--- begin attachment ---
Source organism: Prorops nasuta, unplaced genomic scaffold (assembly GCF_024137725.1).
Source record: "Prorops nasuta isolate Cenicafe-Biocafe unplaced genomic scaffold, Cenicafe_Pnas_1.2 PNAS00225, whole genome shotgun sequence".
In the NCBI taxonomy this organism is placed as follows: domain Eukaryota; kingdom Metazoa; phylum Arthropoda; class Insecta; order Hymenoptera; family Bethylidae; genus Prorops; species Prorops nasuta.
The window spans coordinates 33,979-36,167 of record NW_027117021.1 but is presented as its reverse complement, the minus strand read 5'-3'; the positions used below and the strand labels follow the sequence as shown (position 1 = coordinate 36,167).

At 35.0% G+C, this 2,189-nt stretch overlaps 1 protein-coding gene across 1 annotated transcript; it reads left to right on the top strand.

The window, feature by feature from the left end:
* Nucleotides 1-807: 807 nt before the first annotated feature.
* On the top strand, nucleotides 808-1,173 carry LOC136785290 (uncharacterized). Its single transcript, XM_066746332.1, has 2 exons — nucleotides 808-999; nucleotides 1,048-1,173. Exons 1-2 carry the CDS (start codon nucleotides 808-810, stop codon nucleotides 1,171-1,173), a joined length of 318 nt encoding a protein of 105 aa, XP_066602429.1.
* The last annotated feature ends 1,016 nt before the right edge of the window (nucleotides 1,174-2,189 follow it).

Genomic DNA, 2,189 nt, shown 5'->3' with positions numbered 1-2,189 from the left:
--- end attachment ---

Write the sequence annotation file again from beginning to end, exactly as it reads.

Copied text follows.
Source organism: Prorops nasuta, unplaced genomic scaffold (assembly GCF_024137725.1).
Source record: "Prorops nasuta isolate Cenicafe-Biocafe unplaced genomic scaffold, Cenicafe_Pnas_1.2 PNAS00225, whole genome shotgun sequence".
In the NCBI taxonomy this organism is placed as follows: domain Eukaryota; kingdom Metazoa; phylum Arthropoda; class Insecta; order Hymenoptera; family Bethylidae; genus Prorops; species Prorops nasuta.
The window spans coordinates 33,979-36,167 of record NW_027117021.1 but is presented as its reverse complement, the minus strand read 5'-3'; the positions used below and the strand labels follow the sequence as shown (position 1 = coordinate 36,167).

At 35.0% G+C, this 2,189-nt stretch overlaps 1 protein-coding gene across 1 annotated transcript; it reads left to right on the top strand.

The window, feature by feature from the left end:
* Nucleotides 1-807: 807 nt before the first annotated feature.
* On the top strand, nucleotides 808-1,173 carry LOC136785290 (uncharacterized). Its single transcript, XM_066746332.1, has 2 exons — nucleotides 808-999; nucleotides 1,048-1,173. Exons 1-2 carry the CDS (start codon nucleotides 808-810, stop codon nucleotides 1,171-1,173), a joined length of 318 nt encoding a protein of 105 aa, XP_066602429.1.
* The last annotated feature ends 1,016 nt before the right edge of the window (nucleotides 1,174-2,189 follow it).

Genomic DNA, 2,189 nt, shown 5'->3' with positions numbered 1-2,189 from the left: